But the Special Immigration Appeals Commission rejected his bid to overturn the Home Secretary’s decision after accepting the National Crime Agency’s evidence that he is an organised crime boss.
“Unless excluded, B9 would pose a serious risk of again conducting those activities in the UK, as a central facilitating figure,” said the judges’ ruling after setting out its conclusion that the gangster was involved in Class A drug importation.
Earlier the court was given the names of around a dozen of the gangster’s criminal associates, many of whom have been convicted of drug or human trafficking offences.
One, named Gee Mason, ran a car rental business called “Selective Car Hire” and “Optimum VR Ltd” in Enfield after being freed from prison in 2014 after serving half of an 18 year sentence for attempting to import 200 kilos of heroin.
The court heard that vehicles hired by B9 included “a Bentley, a Range Rover, a Jaguar and a number of Mercedes and BMW vehicles” and that he regularly travelled long distances for brief meetings in cafes and restaurants where he would pass instructions to criminal associates.
It was also told that gangster wrongly told Border Force officers in Ashford that Mason, who is currently abroad on the run and wanted for recall to prison, was his uncle after being stopped as he drove a Bentley Bentayga on a trip to Albania and also lied about his wife’s nationality.
Another of the gangster’s associates named in tbe court judgment is 33-year-old Albanian Alket Dauti, who was arrested by NCA officers in June 2018 in a raid on his flat in Penge in south east London over his involvement in people trafficking, two months after meeting B9 at a shisha bar in north London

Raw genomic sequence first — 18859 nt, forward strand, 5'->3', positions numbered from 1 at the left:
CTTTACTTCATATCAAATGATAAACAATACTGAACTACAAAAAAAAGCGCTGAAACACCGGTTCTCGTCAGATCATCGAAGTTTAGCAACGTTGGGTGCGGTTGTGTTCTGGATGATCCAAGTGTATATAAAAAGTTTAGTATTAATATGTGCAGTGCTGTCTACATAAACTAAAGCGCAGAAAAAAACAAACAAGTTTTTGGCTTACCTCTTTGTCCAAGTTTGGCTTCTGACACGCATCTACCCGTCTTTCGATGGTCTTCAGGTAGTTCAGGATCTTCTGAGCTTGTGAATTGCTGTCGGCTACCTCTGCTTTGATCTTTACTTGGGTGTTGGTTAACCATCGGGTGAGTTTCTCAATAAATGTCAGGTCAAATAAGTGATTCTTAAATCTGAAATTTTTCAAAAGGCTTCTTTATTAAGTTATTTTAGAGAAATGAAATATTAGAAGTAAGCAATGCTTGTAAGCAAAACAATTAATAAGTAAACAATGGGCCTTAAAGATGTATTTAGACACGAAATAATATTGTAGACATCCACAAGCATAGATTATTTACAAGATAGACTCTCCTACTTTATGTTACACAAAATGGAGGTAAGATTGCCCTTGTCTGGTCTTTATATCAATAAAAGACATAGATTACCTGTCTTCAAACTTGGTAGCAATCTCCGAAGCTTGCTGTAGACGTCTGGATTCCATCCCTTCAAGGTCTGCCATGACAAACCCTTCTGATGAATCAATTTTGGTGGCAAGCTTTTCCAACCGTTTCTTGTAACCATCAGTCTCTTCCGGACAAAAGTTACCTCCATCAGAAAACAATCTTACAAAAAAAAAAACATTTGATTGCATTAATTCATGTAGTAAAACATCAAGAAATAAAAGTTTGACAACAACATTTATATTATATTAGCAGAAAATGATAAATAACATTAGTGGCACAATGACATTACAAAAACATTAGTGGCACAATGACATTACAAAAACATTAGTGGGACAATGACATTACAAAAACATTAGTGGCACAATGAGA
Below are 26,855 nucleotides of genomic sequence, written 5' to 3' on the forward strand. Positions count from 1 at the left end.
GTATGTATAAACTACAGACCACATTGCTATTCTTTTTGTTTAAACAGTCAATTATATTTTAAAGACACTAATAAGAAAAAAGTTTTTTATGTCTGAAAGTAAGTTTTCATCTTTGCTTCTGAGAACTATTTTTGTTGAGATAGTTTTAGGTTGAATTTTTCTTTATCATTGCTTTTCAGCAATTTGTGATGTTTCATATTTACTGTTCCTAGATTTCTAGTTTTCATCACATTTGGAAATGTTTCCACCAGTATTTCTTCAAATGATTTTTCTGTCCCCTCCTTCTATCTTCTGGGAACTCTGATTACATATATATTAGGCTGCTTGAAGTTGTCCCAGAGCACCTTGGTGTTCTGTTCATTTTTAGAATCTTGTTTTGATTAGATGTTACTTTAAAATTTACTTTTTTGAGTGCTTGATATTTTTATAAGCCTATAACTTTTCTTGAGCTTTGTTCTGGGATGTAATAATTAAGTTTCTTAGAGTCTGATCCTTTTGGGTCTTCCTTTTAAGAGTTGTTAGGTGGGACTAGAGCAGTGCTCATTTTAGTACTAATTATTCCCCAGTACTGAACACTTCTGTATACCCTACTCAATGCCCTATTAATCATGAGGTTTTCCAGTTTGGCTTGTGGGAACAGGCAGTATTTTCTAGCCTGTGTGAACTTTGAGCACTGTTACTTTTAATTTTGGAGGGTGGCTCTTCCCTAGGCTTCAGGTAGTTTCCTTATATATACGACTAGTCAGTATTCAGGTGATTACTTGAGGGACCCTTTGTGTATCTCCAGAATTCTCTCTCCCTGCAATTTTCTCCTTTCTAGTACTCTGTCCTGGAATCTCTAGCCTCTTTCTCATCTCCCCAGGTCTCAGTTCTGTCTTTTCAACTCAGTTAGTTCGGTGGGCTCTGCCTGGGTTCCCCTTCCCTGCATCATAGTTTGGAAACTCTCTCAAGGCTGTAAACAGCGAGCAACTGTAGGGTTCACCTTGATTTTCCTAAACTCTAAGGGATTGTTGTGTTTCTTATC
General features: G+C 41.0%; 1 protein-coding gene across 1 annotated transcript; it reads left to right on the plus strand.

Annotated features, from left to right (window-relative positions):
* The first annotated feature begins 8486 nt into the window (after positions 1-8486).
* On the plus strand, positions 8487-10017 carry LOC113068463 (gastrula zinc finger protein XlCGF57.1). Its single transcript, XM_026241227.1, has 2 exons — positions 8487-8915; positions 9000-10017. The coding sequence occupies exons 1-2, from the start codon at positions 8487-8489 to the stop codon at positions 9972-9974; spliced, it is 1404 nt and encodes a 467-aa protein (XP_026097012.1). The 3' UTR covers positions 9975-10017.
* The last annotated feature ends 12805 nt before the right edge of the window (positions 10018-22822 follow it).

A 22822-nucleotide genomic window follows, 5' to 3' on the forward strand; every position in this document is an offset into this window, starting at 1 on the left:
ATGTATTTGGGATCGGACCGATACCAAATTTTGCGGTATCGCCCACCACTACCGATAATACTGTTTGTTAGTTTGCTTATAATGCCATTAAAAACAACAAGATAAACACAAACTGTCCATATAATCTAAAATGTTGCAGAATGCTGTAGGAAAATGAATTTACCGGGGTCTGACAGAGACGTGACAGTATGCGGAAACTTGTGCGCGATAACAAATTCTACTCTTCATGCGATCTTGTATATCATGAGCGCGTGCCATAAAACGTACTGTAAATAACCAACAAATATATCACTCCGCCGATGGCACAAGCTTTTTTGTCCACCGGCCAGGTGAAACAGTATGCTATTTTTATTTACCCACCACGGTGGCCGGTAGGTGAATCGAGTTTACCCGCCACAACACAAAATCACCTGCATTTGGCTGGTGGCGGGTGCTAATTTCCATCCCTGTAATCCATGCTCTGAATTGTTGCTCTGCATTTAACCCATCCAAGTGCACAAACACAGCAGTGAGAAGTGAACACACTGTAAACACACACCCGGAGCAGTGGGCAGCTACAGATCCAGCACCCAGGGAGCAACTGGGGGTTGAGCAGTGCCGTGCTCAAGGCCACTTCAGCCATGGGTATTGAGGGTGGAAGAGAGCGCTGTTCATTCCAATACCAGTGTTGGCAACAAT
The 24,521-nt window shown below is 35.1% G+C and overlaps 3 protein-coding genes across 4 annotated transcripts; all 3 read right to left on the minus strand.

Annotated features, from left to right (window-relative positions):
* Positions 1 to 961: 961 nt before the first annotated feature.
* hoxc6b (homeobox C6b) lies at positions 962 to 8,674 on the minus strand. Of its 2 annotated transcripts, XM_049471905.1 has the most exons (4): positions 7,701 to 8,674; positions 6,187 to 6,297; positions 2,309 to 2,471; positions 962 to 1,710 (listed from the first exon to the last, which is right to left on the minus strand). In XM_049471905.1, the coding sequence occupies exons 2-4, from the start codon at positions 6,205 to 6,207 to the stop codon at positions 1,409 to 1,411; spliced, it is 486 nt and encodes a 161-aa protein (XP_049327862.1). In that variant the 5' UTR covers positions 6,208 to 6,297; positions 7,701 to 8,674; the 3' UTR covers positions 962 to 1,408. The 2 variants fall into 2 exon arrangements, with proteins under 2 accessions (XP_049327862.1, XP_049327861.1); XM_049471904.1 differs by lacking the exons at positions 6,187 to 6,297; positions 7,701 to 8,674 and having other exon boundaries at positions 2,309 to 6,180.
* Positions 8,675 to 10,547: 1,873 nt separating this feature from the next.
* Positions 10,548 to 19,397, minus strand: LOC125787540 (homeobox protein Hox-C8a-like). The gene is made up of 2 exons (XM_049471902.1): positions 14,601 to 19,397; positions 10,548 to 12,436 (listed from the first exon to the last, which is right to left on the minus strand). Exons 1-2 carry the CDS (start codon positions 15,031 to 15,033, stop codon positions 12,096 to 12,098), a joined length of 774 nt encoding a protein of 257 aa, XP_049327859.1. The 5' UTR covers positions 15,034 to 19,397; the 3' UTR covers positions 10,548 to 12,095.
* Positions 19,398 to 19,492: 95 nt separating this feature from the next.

Dauti was later extradited to Belgium in January 2019 to serve a ten year sentence for organised immigration crime.
Welcoming the court success, Chris Farrimond, the NCA’s deputy director of investigations, said: “We believe this individual was a high ranking member of a significant organised crime group involved in a range of serious criminality that was impacting upon the UK.
“This assessment was made following a thorough investigation and was upheld by the court judgment. The NCA is determined to use all the tools at our disposal to protect the public from serious and organised crime.”
The judgment on B9’s case by the Special Immigration Appeals Commission states that Albanian crime in Britain “began to emerge” following the war in Kosovo of 1998 and 1999 after which large numbers of Albanians who claimed falsely to be Kosovan Albanians came to Britain to live.
It says that the NCA’s assessment is that Albanian crime groups now control “the cocaine market across the main city and suburban areas” of this country, except Liverpool.
It also warns that a “younger generation of Albanian criminals is starting to lose the reluctance of the older generation to do anything that would bring them to the attention of law enforcement agencies”. and that increasing numbers of murders are taking place as a result.
Source – Evening Standard